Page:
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We report the magnetic and magnetostrictive behaviors of the pseudobinary ferrimagnetic spinel oxide system (1−x)CoFe2O4–xCoAl2O4 [Co(Fe1−xAlx)2O4], with one end-member being the ferrimagnetic CoFe2O4 and the other end-member being CoAl2O4 that is paramagnetic above 9.8 K. The temperature spectra of magnetization and magnetic susceptibility were employed to detect the magnetic transition temperatures and to determine the phase diagram of this system. Composition dependent and temperature dependent magnetostrictive behaviors reveal an exotic phase boundary that separates two ferrimagnetic states: At room temperature and under small magnetic fields (∼500 Oe), Fe-rich compositions exhibit negative magnetostriction while the Al-rich compositions exhibit positive magnetostriction though the values are small (<10 ppm). Moreover, the compositions around this phase boundary at room temperature (x = 0.35, 0.4, 0.45, 0.5) exhibit near-zero magnetostriction and enhanced magnetic susceptibility, which may be promising in the applications for magnetic cores, current sensors, or magnetic shielding materials.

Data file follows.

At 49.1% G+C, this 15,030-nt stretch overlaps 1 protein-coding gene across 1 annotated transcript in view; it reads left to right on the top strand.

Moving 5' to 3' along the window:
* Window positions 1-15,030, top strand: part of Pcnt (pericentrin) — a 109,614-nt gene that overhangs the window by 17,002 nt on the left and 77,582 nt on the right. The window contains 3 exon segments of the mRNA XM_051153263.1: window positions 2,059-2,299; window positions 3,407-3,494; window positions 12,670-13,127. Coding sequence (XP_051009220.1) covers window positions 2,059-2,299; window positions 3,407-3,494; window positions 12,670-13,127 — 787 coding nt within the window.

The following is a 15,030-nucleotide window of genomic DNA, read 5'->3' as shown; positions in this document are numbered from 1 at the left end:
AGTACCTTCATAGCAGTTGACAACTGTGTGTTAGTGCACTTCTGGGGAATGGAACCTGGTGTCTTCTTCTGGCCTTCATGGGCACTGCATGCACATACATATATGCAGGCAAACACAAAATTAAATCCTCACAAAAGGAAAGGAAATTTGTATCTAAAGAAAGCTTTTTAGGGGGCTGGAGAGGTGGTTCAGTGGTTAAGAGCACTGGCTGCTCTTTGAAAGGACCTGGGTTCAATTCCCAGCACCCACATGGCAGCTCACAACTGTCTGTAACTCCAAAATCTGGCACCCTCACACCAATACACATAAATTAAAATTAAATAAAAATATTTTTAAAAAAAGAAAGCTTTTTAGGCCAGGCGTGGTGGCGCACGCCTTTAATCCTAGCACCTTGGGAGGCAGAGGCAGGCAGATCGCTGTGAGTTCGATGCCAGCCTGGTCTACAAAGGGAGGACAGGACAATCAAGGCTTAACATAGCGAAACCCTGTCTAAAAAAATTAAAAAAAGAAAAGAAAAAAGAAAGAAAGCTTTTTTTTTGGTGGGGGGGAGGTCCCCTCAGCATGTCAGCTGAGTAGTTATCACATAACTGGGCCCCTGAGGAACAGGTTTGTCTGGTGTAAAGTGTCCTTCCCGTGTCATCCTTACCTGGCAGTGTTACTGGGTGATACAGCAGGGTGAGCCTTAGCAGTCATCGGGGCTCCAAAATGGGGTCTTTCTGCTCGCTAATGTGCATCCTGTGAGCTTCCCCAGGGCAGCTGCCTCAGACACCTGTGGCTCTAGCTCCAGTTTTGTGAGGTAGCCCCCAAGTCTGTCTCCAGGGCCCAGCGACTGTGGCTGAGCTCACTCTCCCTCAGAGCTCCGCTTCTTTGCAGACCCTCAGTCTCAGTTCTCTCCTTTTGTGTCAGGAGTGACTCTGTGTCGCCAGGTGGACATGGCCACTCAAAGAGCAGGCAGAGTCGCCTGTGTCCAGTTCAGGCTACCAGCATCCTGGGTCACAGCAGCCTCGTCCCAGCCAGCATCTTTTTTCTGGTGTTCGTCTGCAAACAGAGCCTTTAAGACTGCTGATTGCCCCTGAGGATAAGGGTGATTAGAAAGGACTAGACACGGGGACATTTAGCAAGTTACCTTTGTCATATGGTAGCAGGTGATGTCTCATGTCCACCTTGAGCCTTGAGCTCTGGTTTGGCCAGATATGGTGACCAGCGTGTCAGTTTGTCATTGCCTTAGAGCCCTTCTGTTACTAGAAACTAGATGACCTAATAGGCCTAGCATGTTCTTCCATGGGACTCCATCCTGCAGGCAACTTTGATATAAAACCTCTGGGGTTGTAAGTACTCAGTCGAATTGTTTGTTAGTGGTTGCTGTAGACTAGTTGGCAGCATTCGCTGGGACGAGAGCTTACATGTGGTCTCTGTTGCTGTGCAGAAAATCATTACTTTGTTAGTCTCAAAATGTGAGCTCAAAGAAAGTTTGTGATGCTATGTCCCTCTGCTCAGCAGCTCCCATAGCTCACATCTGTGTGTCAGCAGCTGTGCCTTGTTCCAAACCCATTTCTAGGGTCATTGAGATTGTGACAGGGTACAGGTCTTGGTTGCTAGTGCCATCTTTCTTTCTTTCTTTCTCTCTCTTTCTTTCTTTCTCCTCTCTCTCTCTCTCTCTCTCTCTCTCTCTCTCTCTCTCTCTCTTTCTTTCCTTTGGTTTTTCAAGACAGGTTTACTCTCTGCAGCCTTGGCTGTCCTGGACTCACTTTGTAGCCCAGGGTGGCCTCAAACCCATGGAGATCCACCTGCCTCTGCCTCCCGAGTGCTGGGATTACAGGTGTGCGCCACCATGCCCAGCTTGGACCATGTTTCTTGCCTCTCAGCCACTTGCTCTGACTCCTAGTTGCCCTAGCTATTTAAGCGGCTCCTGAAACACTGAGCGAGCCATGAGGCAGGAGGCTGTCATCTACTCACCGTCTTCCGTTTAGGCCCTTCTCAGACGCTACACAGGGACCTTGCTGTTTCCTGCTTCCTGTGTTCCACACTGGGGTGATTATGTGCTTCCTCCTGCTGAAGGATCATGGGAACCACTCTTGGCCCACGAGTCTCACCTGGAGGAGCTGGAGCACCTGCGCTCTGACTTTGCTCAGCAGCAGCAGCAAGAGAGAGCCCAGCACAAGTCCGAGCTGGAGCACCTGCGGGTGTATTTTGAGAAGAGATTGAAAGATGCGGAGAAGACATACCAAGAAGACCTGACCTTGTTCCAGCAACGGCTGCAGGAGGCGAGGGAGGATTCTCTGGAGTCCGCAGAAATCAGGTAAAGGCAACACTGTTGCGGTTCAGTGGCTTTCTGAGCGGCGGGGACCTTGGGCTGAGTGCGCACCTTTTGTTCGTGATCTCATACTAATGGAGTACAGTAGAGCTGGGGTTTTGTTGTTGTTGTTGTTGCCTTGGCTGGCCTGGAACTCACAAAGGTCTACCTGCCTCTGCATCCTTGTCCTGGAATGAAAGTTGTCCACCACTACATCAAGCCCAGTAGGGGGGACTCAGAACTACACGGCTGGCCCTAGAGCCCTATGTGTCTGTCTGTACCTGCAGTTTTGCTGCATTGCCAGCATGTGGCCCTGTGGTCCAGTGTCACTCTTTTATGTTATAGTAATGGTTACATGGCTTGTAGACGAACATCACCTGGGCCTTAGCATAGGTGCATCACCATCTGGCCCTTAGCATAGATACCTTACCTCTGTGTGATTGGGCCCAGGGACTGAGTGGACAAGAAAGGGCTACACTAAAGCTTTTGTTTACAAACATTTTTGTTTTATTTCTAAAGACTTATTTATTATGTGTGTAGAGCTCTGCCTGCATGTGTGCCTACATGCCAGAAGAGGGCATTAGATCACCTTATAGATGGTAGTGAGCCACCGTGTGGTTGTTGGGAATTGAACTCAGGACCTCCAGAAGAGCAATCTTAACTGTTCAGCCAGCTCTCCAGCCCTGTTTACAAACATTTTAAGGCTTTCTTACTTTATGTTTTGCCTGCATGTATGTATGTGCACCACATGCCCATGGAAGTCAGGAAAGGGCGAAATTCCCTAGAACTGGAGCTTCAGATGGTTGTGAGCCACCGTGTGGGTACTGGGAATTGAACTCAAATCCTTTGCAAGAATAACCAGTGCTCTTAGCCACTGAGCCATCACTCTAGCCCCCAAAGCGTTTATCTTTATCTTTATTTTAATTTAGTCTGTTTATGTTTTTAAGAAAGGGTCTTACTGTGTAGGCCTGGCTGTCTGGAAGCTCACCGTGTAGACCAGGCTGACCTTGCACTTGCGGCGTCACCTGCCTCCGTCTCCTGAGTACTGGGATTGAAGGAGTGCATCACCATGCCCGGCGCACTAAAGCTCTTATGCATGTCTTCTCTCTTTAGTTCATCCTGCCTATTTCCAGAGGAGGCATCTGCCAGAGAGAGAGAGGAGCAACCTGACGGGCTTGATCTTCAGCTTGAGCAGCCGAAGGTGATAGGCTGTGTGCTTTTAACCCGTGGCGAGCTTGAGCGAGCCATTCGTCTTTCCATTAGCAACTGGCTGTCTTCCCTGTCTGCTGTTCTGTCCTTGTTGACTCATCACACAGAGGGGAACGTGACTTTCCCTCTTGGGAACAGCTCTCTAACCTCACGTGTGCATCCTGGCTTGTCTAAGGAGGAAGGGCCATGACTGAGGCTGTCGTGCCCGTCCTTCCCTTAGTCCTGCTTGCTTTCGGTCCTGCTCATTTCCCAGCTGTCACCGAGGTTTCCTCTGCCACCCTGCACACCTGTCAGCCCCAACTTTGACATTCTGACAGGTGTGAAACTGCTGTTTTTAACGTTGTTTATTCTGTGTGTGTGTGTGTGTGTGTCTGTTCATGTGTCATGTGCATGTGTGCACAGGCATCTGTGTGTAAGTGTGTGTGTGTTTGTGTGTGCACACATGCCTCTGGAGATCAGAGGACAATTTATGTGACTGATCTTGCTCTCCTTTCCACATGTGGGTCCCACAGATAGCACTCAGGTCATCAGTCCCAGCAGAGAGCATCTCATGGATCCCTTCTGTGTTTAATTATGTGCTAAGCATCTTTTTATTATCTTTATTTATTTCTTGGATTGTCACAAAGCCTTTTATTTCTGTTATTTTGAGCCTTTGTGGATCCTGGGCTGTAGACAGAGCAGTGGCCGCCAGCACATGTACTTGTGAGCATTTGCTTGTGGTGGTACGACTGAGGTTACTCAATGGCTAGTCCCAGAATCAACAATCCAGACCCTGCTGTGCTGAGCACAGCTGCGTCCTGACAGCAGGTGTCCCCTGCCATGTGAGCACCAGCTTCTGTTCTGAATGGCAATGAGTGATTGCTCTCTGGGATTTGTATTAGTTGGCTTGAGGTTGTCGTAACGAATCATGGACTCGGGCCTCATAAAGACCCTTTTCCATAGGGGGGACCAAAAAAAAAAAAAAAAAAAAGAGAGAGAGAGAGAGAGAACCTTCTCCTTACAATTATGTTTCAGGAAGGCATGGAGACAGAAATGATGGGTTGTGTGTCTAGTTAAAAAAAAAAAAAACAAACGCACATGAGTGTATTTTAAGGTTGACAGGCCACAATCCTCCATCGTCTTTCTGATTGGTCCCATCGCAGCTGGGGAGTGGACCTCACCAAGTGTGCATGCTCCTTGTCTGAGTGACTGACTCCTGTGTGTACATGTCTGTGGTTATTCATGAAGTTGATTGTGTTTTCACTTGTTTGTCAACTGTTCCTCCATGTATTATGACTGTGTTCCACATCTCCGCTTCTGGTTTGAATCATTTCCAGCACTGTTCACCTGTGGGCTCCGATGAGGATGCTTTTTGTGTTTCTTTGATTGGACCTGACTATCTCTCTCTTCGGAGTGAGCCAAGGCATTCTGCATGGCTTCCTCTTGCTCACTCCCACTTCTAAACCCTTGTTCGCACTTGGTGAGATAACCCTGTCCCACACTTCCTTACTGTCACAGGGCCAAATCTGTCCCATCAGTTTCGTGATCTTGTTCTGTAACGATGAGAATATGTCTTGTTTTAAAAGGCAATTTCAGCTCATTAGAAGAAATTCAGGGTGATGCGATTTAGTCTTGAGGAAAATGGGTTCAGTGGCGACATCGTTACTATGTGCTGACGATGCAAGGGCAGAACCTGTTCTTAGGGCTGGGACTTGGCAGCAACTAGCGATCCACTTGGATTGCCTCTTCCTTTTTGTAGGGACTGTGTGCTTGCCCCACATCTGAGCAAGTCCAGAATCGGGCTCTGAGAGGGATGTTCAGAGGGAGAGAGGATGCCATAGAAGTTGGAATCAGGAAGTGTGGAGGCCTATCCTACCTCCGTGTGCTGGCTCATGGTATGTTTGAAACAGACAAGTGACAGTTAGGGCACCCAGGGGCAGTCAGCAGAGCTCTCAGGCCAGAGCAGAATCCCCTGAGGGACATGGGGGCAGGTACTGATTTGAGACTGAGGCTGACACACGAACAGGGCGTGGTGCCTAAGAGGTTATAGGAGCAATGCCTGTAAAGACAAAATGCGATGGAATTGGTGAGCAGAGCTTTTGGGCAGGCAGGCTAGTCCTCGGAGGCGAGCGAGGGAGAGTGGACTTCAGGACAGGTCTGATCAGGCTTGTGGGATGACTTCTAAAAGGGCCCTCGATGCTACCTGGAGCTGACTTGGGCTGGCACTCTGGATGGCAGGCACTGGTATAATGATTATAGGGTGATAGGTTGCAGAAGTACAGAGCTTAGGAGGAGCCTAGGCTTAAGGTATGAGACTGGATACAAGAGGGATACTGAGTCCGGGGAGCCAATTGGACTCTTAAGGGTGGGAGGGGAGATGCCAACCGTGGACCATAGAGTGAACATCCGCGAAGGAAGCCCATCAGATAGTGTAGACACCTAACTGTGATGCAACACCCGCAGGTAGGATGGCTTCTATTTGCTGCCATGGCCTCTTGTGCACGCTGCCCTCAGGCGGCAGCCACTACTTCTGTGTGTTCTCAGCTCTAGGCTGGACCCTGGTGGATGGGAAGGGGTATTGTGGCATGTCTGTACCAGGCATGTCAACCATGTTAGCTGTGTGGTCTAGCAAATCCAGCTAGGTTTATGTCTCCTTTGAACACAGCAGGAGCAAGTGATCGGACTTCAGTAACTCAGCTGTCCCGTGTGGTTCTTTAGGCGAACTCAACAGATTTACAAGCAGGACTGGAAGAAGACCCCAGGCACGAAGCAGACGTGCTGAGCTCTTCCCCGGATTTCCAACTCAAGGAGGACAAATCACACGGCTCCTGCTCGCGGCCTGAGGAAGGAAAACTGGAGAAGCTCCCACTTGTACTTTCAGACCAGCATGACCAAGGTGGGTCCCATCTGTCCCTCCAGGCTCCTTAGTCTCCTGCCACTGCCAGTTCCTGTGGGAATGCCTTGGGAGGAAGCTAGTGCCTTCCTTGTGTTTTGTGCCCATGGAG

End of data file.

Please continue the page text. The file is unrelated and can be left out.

Single-crystalline membranes of functional materials enable the tuning of properties via extreme strain states; however, conventional routes for producing membranes require the use of sacrificial layers and chemical etchants, which can both damage the membrane and limit the ability to make them ultrathin. Here we demonstrate the epitaxial growth of the cubic Heusler compound GdPtSb on graphene-terminated Al2O3substrates. Despite the presence of the graphene interlayer, the Heusler films have epitaxial registry to the underlying sapphire, as revealed by x-ray diffraction, reflection high energy electron diffraction, and transmission electron microscopy. The weak Van der Waals interactions of graphene enable mechanical exfoliation to yield free-standing GdPtSb membranes, which form ripples when transferred to a flexible polymer handle. Whereas unstrained GdPtSb is antiferromagnetic, measurements on rippled membranes show a spontaneous magnetic moment at room temperature, with a saturation magnetization of 5.2 bohr magneton per Gd. First-principles calculations show that the coupling to homogeneous strain is too small to induce ferromagnetism, suggesting a dominant role for strain gradients. Our membranes provide a novel platform for tuning the magnetic properties of intermetallic compounds via strain (piezomagnetism and magnetostriction) and strain gradients (flexomagnetism).
Site-specific spectroscopic measurement of spin and charge in (LuFeO3)m/(LuFe2O4)1 multiferroic superlattices
Interface materials offer a means to achieve electrical control of ferrimagnetism at room temperature as was recently demonstrated in (LuFeO3)